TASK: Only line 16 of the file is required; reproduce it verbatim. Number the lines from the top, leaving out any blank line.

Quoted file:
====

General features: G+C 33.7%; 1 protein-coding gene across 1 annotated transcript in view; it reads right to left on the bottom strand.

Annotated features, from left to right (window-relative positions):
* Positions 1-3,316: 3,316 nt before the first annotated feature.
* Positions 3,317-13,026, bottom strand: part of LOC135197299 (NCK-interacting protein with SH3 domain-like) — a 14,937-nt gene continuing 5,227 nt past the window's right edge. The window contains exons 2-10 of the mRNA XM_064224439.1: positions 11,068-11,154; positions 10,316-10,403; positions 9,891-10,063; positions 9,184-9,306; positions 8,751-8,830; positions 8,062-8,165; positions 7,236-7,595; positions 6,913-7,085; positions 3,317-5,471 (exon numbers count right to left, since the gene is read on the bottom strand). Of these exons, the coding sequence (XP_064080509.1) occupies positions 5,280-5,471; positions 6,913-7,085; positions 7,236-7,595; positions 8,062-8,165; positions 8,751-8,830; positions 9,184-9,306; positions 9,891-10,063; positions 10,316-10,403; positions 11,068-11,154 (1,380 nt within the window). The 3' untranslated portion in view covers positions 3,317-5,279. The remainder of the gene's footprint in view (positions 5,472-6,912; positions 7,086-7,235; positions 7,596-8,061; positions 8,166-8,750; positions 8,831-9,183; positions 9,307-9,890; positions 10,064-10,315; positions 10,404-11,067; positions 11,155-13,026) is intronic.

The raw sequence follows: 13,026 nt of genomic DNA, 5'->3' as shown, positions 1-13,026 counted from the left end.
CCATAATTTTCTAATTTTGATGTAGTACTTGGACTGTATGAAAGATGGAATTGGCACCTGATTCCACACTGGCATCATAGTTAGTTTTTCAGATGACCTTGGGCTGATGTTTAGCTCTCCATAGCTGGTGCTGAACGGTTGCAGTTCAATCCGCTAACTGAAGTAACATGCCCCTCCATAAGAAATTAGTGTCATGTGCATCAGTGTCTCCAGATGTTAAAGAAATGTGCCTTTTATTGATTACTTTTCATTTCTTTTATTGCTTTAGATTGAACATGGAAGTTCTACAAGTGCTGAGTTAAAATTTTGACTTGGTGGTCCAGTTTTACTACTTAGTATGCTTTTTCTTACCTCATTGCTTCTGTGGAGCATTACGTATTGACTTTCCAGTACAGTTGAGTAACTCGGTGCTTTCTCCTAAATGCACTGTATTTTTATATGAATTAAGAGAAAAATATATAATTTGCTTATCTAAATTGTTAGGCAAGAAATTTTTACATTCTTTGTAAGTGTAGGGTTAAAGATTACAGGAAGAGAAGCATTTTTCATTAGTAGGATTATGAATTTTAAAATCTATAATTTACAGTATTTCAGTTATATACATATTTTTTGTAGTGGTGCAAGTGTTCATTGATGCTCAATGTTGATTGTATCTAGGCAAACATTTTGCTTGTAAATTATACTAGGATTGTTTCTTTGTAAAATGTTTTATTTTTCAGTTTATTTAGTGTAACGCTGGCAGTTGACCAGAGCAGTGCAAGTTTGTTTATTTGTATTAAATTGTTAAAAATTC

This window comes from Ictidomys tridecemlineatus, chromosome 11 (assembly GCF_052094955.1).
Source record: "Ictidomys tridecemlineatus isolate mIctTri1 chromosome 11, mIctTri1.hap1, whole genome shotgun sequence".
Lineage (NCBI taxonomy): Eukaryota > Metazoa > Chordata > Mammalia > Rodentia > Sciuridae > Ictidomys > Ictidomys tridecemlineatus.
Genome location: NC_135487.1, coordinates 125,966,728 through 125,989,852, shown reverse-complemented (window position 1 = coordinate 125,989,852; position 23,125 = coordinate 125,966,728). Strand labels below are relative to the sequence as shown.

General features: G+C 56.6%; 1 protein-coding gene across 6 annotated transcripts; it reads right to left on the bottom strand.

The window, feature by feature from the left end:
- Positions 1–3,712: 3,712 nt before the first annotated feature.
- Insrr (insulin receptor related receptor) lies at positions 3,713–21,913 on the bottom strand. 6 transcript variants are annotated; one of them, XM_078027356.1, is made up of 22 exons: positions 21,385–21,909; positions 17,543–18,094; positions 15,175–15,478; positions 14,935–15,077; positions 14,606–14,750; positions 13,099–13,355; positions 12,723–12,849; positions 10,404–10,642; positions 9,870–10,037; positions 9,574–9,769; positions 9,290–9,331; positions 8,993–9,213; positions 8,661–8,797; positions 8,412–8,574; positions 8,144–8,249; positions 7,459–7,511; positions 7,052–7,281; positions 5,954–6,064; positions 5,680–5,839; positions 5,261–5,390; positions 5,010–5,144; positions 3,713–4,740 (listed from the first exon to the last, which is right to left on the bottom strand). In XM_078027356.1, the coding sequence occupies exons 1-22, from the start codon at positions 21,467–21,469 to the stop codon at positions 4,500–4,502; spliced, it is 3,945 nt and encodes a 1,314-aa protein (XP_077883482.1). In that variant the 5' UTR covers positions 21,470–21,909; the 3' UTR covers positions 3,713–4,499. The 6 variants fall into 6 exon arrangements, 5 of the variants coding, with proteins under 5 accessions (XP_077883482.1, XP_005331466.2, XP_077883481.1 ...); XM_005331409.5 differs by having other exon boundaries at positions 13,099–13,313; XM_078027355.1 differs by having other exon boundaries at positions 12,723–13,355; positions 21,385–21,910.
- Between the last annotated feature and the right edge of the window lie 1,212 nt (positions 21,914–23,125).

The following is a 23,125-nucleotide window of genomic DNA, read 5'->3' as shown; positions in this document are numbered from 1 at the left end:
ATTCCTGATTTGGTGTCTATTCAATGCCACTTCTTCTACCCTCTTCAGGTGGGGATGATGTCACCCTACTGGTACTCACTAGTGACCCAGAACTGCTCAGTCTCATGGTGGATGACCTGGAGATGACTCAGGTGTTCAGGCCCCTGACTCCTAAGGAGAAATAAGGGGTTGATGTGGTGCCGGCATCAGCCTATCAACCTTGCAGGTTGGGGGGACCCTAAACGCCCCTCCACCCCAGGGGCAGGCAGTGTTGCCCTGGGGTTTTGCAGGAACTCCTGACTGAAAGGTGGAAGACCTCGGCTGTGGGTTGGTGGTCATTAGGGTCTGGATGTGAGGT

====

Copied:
The following is a 23,125-nucleotide window of genomic DNA, read 5'->3' as shown; positions in this document are numbered from 1 at the left end: